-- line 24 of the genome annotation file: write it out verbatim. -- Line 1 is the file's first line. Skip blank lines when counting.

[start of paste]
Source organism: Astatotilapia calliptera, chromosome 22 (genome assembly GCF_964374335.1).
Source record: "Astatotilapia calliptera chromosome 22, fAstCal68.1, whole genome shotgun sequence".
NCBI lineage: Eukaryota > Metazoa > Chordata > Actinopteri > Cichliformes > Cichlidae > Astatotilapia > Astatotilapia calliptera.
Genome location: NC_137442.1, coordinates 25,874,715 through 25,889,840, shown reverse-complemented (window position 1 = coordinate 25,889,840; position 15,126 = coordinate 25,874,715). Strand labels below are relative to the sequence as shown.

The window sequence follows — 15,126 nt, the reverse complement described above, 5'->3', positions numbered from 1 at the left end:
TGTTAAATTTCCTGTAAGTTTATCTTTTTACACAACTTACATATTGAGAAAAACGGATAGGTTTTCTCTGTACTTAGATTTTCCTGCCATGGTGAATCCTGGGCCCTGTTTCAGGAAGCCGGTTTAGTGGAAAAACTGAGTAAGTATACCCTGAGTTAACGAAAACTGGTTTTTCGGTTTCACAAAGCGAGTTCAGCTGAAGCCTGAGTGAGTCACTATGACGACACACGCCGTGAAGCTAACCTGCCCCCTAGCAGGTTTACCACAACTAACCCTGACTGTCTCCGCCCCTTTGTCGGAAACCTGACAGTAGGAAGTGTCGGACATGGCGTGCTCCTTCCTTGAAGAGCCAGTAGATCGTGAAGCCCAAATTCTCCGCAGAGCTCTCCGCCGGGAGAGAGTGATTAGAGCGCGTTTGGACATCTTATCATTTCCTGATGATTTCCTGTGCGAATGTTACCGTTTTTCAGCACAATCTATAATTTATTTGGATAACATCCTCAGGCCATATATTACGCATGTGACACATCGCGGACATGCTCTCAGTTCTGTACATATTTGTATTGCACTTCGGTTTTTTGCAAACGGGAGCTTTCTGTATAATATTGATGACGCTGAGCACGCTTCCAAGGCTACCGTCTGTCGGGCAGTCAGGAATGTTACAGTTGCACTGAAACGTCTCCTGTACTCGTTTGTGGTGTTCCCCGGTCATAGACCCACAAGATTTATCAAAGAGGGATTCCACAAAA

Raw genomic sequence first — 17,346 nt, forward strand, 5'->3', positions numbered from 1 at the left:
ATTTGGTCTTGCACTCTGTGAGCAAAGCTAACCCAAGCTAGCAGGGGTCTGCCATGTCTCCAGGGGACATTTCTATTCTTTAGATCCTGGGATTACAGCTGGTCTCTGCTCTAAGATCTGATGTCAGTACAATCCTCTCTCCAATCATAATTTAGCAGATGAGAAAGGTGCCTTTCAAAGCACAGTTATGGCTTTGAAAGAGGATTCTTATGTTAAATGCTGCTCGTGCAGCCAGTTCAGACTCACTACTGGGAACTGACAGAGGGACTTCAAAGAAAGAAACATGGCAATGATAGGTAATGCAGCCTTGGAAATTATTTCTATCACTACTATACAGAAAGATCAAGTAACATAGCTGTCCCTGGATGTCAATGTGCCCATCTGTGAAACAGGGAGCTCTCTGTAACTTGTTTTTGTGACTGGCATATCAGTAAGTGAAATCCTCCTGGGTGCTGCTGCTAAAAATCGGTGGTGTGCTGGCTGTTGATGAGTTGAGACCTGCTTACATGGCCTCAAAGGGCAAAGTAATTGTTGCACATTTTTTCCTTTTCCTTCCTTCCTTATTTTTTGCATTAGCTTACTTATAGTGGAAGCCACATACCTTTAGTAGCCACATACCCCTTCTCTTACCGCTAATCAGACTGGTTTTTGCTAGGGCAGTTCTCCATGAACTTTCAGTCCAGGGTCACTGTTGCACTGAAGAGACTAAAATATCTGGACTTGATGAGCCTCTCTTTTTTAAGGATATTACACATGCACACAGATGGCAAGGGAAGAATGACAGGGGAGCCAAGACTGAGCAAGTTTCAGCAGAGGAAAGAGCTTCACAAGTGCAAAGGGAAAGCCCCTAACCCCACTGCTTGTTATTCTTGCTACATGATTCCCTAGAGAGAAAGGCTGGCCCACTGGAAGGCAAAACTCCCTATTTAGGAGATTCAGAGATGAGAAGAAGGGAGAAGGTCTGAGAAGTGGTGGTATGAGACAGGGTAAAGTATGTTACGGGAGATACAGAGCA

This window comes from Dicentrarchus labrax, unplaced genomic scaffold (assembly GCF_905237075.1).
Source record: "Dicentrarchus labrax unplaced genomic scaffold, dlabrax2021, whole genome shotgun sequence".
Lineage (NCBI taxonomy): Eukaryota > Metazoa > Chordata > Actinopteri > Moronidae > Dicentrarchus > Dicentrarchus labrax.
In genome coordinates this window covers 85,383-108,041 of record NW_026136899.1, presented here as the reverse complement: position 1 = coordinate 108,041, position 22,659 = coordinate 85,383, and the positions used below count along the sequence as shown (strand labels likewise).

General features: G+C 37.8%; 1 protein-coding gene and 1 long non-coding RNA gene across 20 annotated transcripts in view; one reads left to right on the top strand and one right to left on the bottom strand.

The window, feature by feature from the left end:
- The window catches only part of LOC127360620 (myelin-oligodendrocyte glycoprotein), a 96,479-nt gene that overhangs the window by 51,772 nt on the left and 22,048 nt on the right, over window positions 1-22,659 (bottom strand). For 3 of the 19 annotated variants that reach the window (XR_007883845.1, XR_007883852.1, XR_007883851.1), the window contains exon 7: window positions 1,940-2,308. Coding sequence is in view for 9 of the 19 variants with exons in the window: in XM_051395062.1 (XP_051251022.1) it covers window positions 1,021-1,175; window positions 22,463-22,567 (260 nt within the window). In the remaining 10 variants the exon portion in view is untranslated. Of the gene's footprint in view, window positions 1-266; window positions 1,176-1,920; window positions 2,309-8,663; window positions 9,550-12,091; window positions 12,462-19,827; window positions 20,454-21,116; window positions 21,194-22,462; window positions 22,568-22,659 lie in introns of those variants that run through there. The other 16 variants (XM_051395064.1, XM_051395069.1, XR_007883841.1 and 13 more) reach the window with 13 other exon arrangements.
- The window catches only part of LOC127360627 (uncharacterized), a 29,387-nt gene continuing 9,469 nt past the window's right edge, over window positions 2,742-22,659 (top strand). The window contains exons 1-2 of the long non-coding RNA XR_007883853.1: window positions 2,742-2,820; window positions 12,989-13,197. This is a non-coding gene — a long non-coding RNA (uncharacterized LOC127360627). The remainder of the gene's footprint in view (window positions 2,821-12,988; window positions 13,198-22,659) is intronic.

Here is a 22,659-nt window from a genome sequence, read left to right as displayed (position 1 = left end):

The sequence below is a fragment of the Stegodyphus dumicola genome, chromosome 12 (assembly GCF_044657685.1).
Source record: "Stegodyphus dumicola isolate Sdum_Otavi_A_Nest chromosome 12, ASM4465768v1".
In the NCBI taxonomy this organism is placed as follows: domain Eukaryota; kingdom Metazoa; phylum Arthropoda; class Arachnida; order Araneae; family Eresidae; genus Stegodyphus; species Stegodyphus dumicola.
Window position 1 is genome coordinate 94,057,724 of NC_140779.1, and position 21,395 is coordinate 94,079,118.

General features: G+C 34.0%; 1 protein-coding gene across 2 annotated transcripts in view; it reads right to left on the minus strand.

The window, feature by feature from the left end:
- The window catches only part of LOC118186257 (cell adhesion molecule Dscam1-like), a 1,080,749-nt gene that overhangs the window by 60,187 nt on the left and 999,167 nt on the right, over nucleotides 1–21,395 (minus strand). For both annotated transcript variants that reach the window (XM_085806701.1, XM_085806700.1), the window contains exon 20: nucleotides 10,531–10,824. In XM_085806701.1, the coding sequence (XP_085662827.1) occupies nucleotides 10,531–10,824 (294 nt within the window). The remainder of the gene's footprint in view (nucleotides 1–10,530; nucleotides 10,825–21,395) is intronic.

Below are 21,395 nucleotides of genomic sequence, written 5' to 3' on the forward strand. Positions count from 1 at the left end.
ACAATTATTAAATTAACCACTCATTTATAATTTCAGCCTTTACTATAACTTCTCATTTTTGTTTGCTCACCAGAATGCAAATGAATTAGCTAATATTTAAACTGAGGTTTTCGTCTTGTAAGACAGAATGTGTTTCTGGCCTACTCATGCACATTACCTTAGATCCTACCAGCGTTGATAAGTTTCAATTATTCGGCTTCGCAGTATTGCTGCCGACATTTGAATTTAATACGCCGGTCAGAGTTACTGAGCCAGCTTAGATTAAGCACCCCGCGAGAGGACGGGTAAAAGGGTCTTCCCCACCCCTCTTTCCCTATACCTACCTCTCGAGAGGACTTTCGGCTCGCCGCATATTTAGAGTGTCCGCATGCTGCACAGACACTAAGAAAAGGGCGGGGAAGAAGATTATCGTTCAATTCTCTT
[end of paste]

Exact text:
- The window catches only part of LOC118186257 (cell adhesion molecule Dscam1-like), a 1,080,749-nt gene that overhangs the window by 60,187 nt on the left and 999,167 nt on the right, over nucleotides 1–21,395 (minus strand). For both annotated transcript variants that reach the window (XM_085806701.1, XM_085806700.1), the window contains exon 20: nucleotides 10,531–10,824. In XM_085806701.1, the coding sequence (XP_085662827.1) occupies nucleotides 10,531–10,824 (294 nt within the window). The remainder of the gene's footprint in view (nucleotides 1–10,530; nucleotides 10,825–21,395) is intronic.